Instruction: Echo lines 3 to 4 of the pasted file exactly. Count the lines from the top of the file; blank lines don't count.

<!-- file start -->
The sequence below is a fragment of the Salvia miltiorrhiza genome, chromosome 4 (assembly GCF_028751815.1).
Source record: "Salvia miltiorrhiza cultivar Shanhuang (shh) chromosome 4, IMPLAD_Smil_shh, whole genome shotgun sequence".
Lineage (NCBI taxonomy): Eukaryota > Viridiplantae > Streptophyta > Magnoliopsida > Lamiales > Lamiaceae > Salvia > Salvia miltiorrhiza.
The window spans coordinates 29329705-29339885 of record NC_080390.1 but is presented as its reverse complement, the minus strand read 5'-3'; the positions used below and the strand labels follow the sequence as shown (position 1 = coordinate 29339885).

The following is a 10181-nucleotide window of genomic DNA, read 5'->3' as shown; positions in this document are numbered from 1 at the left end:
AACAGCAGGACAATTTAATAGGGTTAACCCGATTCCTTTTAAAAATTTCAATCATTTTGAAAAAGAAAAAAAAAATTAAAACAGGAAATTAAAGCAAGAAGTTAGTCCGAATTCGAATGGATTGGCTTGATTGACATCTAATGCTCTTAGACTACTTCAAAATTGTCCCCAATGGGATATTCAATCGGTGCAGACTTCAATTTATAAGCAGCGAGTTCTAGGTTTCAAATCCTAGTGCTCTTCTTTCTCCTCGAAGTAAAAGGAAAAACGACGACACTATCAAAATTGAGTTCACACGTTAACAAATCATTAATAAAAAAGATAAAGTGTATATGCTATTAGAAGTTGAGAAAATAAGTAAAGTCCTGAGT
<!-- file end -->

Lineage (NCBI taxonomy): Eukaryota > Viridiplantae > Streptophyta > Magnoliopsida > Lamiales > Lamiaceae > Salvia > Salvia miltiorrhiza.
The window spans coordinates 29329705-29339885 of record NC_080390.1 but is presented as its reverse complement, the minus strand read 5'-3'; the positions used below and the strand labels follow the sequence as shown (position 1 = coordinate 29339885).